4. Viewing fruit and veggies as equal
These ain’t your great grandma's bananas. Fruit consumption today looks drastically different from 100 years ago. Just a few generations previous, fruit was only available locally and seasonally. And that’s how we were made to consume it. Today, we can have just about any fruit we want at every meal AND fruit has been modified to be sweet and eye-appealing as opposed to maximally nutritious. Fruit is high in sugar and like we talked about earlier, sugar spikes insulin. Insulin stores fat.
So, prioritize VEGGIES over fruit. And choose berries over other types of fruit.
5. Not buying grass-fed or pasture-raised because it's too expensive
You are what you eat. Better said, you are what your food eats. The environment your food lived in is transferred to you. A cow that is fed grass or a chicken which has been raised on pasture will have a massively different ratio of omega 3 to omega 6 fats. Inside your body this will be the difference between increasing or decreasing inflammation.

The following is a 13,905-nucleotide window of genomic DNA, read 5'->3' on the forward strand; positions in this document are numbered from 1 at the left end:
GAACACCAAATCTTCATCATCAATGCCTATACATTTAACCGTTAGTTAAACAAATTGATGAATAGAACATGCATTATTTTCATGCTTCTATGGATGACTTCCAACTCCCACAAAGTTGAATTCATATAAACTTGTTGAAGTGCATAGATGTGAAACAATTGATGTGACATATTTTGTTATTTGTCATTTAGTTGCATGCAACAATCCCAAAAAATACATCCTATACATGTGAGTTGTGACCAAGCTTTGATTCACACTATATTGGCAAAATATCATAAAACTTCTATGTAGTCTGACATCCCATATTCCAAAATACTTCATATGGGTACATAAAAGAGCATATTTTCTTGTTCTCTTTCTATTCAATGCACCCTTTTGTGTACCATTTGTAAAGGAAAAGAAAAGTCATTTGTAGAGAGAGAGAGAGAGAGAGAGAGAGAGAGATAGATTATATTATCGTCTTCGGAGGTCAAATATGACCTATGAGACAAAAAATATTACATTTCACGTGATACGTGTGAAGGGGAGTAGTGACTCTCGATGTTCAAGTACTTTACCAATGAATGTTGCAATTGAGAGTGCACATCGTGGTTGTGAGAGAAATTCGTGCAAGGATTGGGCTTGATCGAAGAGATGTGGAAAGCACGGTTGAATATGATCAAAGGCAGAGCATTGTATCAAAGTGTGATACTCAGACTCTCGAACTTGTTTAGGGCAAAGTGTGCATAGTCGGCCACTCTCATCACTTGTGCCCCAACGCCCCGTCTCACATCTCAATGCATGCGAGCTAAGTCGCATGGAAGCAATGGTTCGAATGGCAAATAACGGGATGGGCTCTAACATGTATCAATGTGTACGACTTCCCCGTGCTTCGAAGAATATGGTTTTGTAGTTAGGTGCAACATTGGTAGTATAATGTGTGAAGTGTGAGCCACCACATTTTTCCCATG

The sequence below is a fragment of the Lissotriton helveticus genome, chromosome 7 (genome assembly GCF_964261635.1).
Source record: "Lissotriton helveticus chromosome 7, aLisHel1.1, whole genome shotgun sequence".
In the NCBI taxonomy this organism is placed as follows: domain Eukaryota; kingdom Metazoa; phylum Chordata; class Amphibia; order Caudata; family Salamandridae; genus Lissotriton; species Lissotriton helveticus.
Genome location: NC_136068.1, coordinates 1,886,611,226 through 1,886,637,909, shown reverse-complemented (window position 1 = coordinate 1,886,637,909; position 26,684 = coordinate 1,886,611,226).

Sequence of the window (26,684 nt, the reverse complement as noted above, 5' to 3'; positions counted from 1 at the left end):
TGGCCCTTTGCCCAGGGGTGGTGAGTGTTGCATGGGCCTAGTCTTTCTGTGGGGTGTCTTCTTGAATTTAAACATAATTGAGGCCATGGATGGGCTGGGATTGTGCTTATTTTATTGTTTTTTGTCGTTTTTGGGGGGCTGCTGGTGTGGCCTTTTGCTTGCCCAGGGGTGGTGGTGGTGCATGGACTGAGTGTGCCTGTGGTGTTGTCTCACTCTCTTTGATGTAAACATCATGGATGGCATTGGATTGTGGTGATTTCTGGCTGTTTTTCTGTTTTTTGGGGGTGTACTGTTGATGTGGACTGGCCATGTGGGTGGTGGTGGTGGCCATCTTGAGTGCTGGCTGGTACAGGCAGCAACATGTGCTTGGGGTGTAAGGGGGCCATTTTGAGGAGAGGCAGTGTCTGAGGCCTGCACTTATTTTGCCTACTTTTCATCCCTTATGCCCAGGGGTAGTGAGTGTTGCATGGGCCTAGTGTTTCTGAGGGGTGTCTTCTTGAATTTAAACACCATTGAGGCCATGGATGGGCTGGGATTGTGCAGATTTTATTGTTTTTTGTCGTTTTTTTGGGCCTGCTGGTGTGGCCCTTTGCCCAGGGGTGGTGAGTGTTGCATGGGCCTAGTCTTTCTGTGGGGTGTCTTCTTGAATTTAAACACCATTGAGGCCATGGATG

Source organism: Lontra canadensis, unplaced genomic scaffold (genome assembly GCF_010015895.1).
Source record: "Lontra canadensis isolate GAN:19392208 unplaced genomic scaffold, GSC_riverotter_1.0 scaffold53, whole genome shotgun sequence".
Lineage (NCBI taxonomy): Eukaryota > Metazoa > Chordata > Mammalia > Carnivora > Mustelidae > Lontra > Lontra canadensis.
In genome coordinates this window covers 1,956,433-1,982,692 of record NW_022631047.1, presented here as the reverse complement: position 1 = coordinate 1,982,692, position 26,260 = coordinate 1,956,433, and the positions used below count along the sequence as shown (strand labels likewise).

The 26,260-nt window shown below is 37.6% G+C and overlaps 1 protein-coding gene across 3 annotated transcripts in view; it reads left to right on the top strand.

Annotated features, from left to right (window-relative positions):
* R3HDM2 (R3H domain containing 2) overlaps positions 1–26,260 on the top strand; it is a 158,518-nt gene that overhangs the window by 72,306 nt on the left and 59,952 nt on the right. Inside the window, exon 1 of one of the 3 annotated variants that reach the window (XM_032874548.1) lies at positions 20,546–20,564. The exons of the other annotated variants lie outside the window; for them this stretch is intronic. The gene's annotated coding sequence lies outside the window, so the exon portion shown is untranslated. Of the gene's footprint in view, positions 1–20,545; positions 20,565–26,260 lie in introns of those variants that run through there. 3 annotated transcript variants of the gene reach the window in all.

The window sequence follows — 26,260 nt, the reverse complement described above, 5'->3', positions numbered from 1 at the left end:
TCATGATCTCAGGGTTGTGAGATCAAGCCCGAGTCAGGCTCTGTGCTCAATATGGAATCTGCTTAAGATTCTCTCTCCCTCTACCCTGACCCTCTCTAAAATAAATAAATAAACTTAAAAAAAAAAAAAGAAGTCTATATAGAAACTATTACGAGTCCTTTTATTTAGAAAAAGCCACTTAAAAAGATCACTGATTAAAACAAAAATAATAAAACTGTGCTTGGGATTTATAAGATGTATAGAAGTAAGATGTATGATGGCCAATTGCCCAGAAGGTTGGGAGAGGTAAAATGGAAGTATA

Most people look at buying high quality food completely irrationally. They have an anchor in their head for what things should cost based on conventional, government subsidized foods and even though they can afford to buy better, they choose not to.
Our top three budget friendly well-sourced picks:
100% Grass Fed Ground Beef is the cheapest way to get well-sourced beef. A $10 pound feeds our 5-person family for dinner no problem.
Pasture Raised eggs...they are WAY more expensive than conventional eggs, but still very cost effective per serving for the nutrition you get. At $8/dozen if you eat two eggs for breakfast, you're looking at $1.30 for the meal. Still much less than an egg McMuffin.
Wild-caught fish is very reasonably priced.
6. Not reading labels
The "health" food market is booming. Not every product that says "natural" or "healthy" is actually natural or healthy.
You have to read lables. Look for vegetable oils (yes even organic, expeller pressed canola is extremely toxic) and stabalizers like guar gum, xanthan gum, etc and sugar (even organic can sugar from an American farm is still sugar).
Check these out. They have protein, fiber, are USDA Organic and have that "healthy" look to their packaging.
Yet, look at this ingredient list:
Organic Chickpea Flour, Organic Rice Flour, Organic Sunflower Oil, Organic Tapioca Starch, Organic Seasoning [Brown Rice Flour*, Salt, Sugar*, Onion Powder*, Citric Acid, Garlic Powder*, Rice Concentrate*, Lactic Acid, Canola Oil*, Natural Flavor], Organic Pea Hull Fiber. *Organic Ingredients.
7. Unknowingly eating vegetable oil